The OKRs for the security research team should fall into the two following categories in order to align with the role description:
The Security Research team is part of the Security Engineering & Research sub-department. In order to secure GitLab the product, and in addition to this also protect GitLab the company, the security research team will conduct research in areas such as:
The specific topic is chosen individually per quarter to set as an OKR. As the security research OKRs are twofold any research steps and outcomes should be documented in detail such that the other OKR category “raise awareness” can succeed based on the actual research steps.
Typically “raising awareness” is a matter of presenting concrete research results in a suitable way. This might include:
Even if the outcome of the research is not yielding any spectacular vulnerabilities the approaches and procedures conducted during the research phase should be documented and published. Depending on the impact or importance of the published research the external communication team might be involved within the publication.
As experts, security research team members are given space to direct their own projects. To do so, they use data from a number of different sources to decide where their focus can be impactful to the business, and the larger security community.
Some sources of data include:
The role of the team manager is to support and guide team members in their data discovery. This includes sharing information that they may collect, and facilitating communication with other team members. One example of where the manager can be impactful is raising security questions/problems identified within the company.
As a catch-all category, we invite anyone interested in working with the security research team to reach out to us. We are always looking for opportunities to support security and company initiatives.
Prior to the beginning of a quarter, security research team members will propose
a research problem as their focus project. The proposals can be in an entirely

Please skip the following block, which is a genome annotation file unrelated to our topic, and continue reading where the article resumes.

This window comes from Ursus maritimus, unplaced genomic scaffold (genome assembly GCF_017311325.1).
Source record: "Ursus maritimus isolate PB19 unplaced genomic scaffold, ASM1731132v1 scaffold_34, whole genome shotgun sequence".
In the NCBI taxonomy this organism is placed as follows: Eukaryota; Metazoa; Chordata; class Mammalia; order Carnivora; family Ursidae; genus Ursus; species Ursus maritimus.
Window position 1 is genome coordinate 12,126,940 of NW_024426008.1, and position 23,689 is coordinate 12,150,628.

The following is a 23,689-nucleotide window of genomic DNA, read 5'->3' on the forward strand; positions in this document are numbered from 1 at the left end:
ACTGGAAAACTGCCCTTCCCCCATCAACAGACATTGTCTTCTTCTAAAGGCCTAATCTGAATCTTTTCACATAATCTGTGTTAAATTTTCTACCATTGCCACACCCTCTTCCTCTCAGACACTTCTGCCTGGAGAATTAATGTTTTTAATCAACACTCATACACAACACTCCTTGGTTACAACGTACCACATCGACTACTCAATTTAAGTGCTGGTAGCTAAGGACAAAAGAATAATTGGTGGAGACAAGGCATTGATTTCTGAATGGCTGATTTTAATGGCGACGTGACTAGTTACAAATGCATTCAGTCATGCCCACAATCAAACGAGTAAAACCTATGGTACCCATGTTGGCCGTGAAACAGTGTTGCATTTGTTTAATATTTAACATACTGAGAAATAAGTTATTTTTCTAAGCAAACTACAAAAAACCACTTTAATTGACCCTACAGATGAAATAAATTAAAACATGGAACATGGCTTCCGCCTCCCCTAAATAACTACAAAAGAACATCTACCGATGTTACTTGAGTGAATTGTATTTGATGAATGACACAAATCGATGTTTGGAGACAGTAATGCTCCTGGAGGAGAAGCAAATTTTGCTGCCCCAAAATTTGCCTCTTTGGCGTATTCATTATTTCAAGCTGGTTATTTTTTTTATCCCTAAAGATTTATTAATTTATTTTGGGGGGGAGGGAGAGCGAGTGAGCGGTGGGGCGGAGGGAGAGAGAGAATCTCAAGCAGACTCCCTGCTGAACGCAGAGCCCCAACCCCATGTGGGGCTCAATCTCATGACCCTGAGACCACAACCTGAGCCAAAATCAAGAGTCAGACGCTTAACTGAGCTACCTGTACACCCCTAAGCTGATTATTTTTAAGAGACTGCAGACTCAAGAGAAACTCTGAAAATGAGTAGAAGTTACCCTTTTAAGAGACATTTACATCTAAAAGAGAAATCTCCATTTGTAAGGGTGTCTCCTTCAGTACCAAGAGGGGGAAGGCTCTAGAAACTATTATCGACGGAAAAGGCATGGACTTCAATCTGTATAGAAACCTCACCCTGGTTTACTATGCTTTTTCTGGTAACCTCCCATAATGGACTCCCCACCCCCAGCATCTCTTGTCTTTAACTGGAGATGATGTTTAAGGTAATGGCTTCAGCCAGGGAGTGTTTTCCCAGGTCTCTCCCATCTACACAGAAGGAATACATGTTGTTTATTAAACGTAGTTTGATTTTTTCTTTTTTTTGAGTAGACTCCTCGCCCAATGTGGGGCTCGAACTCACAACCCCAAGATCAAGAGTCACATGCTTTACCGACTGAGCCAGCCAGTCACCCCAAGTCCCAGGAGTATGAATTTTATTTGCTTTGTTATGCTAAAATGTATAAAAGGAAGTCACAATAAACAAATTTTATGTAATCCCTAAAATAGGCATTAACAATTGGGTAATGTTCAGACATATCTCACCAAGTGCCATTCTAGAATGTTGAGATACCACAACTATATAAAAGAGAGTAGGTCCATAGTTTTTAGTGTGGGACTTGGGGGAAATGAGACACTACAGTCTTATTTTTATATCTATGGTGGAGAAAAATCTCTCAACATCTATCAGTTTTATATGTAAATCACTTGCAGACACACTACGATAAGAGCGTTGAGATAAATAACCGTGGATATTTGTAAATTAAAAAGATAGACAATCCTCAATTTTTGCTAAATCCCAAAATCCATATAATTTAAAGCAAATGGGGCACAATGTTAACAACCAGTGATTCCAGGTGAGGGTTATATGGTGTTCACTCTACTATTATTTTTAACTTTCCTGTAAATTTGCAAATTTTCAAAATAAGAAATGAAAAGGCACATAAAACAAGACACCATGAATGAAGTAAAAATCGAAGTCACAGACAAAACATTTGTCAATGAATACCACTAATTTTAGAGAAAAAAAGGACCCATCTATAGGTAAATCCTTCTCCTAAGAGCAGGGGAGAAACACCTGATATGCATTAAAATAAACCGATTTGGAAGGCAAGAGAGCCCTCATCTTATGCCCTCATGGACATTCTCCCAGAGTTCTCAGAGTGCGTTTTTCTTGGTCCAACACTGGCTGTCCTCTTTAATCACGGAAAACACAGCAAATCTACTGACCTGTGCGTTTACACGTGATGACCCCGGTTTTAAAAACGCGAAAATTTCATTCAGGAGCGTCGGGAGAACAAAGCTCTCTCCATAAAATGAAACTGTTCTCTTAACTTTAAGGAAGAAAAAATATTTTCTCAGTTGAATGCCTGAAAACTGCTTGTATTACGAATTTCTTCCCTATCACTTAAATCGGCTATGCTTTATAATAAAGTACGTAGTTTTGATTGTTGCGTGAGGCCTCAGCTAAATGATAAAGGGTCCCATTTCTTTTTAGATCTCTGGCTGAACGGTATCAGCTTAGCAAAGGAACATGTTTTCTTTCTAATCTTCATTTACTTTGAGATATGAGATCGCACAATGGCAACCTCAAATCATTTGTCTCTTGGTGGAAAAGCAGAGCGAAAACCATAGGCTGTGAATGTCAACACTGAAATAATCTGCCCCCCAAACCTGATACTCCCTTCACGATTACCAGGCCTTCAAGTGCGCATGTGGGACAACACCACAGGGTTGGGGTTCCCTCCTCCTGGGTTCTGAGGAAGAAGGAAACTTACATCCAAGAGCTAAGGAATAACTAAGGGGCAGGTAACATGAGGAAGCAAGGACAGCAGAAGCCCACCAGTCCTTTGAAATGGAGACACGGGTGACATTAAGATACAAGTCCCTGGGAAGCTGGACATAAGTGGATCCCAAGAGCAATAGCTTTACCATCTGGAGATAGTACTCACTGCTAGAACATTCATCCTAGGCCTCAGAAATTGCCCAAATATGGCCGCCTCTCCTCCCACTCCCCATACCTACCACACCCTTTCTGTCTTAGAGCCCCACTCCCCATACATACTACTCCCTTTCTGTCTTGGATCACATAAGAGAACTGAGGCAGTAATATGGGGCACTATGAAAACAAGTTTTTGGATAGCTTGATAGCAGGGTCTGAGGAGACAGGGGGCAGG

new problem space, or an extension of previous work. In both cases, a proposal
issue is created in the Security Research issue tracker
Research Proposal template.
As security research entails the study of the unknown, the goal of the proposal issues is to document known information and the research questions to be addressed. It is expected that they will be living documents that evolve as new information is collected.
The issue is used to capture the following information. Full details are available in the issue template.
When a proposal is created, the
~security-research::proposal label should be
If the work is an extension of previous work, the new issue should be linked to the previous issue.
Once created, each research proposal will be reviewed by the other team members, the team manager, and other stakeholders. These reviews are used to clarify and focus the project, and validate alignment with business goals. This step of the process is collaborative, and everyone is invited to provide feedback. The final decision to move forward with the project is shared between the team member and the team manager.
When a proposal is accepted, the
~security-research::accepted label should be
If it is decided between the team member and the team manager to not move forward, an explanation should be added as a comment to the issue, and the issue should be closed.
At the end of each quarter, the team member will share with stakeholders their results. In addition, to meet the team goal of widely share the results of our work, the results might be used in public communication. In some cases, due to the sensitivity of the work, the results will only be shared with the company, until which time they can be shared more widely.
In addition to the results with stakeholders, a retrospective should be added to the quarterly issue.
This summary will help to capture:
After the summary has been completed, the issue should be closed.
As a result of Security Research it might occur that a team member gets offered a bug bounty for some reported vulnerability which has been identified during their working hours at GitLab. In such a case the payment of the bounty should be instead donated to a charity by the vendor.
The same should be done for potential speaker fees which might be offered for conference presentations which are held on behalf of GitLab.
Any kind of bug bounties/fees being offered based on privately conducted research and speaking engagements are of course not required to be donated to charity.